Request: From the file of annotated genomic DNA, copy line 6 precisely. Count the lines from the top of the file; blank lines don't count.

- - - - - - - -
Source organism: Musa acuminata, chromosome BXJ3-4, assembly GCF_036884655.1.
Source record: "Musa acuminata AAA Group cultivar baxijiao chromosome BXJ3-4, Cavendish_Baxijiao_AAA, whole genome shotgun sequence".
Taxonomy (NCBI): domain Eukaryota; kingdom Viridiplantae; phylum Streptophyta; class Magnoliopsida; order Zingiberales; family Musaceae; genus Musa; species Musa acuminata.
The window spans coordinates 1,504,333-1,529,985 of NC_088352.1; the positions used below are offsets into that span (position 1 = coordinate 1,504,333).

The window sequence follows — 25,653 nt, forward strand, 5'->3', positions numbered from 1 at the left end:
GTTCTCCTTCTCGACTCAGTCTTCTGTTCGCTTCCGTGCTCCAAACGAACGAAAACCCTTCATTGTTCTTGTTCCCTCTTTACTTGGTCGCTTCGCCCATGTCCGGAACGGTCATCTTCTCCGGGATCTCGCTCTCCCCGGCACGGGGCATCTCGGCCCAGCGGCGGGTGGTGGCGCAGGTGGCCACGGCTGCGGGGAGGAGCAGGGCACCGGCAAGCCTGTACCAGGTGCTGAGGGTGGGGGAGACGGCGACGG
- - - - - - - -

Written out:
GTTCTCCTTCTCGACTCAGTCTTCTGTTCGCTTCCGTGCTCCAAACGAACGAAAACCCTTCATTGTTCTTGTTCCCTCTTTACTTGGTCGCTTCGCCCATGTCCGGAACGGTCATCTTCTCCGGGATCTCGCTCTCCCCGGCACGGGGCATCTCGGCCCAGCGGCGGGTGGTGGCGCAGGTGGCCACGGCTGCGGGGAGGAGCAGGGCACCGGCAAGCCTGTACCAGGTGCTGAGGGTGGGGGAGACGGCGACGG